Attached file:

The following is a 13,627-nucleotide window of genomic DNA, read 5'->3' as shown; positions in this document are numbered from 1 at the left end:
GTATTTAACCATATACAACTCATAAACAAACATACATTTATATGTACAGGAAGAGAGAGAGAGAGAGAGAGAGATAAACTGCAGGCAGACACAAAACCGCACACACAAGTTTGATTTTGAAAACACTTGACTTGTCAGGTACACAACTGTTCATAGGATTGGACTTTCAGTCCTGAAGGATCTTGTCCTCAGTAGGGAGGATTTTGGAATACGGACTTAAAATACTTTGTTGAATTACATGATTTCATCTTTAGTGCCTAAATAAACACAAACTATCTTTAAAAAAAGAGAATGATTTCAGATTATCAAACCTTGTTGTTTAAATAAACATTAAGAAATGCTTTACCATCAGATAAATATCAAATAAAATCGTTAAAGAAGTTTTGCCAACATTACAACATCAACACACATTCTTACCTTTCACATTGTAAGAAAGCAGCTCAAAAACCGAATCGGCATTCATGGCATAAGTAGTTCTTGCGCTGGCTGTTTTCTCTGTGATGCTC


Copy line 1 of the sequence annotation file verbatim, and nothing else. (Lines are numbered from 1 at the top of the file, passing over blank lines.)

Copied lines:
The following is a 13,627-nucleotide window of genomic DNA, read 5'->3' as shown; positions in this document are numbered from 1 at the left end: